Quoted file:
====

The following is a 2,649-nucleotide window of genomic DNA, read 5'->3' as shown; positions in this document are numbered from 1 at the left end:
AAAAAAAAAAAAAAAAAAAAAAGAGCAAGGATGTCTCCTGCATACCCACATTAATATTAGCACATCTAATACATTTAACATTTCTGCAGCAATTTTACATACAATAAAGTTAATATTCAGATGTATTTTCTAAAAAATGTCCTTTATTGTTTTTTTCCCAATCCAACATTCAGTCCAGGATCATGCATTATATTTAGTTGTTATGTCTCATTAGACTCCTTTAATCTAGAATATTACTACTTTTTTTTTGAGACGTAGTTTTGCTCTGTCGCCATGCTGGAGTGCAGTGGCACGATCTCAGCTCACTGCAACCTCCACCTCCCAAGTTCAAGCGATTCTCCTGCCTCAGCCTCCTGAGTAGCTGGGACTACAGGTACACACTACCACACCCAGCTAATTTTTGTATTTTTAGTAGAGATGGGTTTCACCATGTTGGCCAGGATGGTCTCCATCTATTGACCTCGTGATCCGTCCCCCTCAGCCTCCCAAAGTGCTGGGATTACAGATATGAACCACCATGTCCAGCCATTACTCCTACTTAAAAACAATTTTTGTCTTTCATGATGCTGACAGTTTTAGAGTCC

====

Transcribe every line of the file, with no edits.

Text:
The following is a 2,649-nucleotide window of genomic DNA, read 5'->3' as shown; positions in this document are numbered from 1 at the left end:
AAAAAAAAAAAAAAAAAAAAAAGAGCAAGGATGTCTCCTGCATACCCACATTAATATTAGCACATCTAATACATTTAACATTTCTGCAGCAATTTTACATACAATAAAGTTAATATTCAGATGTATTTTCTAAAAAATGTCCTTTATTGTTTTTTTCCCAATCCAACATTCAGTCCAGGATCATGCATTATATTTAGTTGTTATGTCTCATTAGACTCCTTTAATCTAGAATATTACTACTTTTTTTTTGAGACGTAGTTTTGCTCTGTCGCCATGCTGGAGTGCAGTGGCACGATCTCAGCTCACTGCAACCTCCACCTCCCAAGTTCAAGCGATTCTCCTGCCTCAGCCTCCTGAGTAGCTGGGACTACAGGTACACACTACCACACCCAGCTAATTTTTGTATTTTTAGTAGAGATGGGTTTCACCATGTTGGCCAGGATGGTCTCCATCTATTGACCTCGTGATCCGTCCCCCTCAGCCTCCCAAAGTGCTGGGATTACAGATATGAACCACCATGTCCAGCCATTACTCCTACTTAAAAACAATTTTTGTCTTTCATGATGCTGACAGTTTTAGAGTCC